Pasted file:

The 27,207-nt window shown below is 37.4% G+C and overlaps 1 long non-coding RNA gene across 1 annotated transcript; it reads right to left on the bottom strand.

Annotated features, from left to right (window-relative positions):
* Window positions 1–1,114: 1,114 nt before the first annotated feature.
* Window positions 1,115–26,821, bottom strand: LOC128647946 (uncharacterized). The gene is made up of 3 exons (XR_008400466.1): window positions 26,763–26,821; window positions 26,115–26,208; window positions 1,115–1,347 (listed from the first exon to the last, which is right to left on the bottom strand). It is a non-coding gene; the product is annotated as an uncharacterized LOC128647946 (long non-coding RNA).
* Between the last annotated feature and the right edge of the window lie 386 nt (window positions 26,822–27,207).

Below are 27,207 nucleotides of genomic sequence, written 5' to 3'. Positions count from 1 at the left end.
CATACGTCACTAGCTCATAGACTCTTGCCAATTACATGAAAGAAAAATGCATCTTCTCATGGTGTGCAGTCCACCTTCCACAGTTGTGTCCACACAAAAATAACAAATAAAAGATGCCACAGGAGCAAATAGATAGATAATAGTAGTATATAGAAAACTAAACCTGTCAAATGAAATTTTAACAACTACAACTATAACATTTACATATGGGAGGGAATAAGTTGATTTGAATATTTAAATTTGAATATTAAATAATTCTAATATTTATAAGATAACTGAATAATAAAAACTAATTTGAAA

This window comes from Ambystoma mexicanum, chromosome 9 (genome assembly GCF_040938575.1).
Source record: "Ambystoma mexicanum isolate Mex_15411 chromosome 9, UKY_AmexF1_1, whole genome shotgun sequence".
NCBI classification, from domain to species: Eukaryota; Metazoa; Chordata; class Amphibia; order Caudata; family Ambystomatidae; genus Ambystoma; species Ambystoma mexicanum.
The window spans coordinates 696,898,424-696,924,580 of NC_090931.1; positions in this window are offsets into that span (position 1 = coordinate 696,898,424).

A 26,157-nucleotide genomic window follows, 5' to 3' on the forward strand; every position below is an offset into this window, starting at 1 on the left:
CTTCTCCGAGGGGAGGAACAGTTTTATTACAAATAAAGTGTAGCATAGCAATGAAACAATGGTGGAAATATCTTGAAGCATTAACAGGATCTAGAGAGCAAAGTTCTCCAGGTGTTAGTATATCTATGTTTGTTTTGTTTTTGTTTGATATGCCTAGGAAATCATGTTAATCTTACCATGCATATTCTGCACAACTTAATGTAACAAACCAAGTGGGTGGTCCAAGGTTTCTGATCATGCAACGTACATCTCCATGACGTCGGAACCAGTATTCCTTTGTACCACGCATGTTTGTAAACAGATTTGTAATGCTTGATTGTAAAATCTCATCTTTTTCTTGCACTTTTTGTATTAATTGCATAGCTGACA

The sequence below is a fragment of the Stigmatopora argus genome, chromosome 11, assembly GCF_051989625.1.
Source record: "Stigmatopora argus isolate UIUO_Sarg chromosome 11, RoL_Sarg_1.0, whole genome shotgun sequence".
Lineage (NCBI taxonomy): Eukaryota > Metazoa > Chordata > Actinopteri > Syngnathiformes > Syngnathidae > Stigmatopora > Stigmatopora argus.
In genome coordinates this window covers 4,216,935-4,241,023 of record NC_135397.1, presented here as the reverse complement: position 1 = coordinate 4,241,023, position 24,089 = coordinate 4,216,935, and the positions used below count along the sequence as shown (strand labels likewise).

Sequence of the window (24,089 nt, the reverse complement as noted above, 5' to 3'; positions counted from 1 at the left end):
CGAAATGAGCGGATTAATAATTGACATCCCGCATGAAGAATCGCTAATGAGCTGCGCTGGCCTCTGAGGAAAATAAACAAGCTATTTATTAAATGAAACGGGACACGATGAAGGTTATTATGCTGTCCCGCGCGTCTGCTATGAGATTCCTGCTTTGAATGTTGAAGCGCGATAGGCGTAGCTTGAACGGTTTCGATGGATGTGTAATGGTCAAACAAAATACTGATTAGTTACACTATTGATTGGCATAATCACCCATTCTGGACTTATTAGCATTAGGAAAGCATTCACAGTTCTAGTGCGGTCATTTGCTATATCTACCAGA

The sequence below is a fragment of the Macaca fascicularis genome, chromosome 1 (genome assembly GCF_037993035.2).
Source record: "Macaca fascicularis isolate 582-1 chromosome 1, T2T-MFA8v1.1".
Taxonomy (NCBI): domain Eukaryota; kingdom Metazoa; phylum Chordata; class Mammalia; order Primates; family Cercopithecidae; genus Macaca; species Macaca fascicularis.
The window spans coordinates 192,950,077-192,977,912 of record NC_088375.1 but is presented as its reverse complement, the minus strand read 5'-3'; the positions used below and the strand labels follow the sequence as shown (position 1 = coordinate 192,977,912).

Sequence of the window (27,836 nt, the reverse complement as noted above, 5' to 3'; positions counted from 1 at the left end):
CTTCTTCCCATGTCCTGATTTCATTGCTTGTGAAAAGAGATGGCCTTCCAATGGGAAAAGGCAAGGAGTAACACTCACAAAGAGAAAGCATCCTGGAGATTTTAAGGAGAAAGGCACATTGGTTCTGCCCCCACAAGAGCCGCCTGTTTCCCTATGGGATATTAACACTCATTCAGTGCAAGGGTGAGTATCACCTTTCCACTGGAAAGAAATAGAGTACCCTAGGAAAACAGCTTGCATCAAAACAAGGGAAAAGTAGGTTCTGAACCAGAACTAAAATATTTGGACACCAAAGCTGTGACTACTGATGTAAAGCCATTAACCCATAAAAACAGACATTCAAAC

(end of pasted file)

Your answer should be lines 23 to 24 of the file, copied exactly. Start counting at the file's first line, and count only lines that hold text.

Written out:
The window spans coordinates 192,950,077-192,977,912 of record NC_088375.1 but is presented as its reverse complement, the minus strand read 5'-3'; the positions used below and the strand labels follow the sequence as shown (position 1 = coordinate 192,977,912).

Sequence of the window (27,836 nt, the reverse complement as noted above, 5' to 3'; positions counted from 1 at the left end):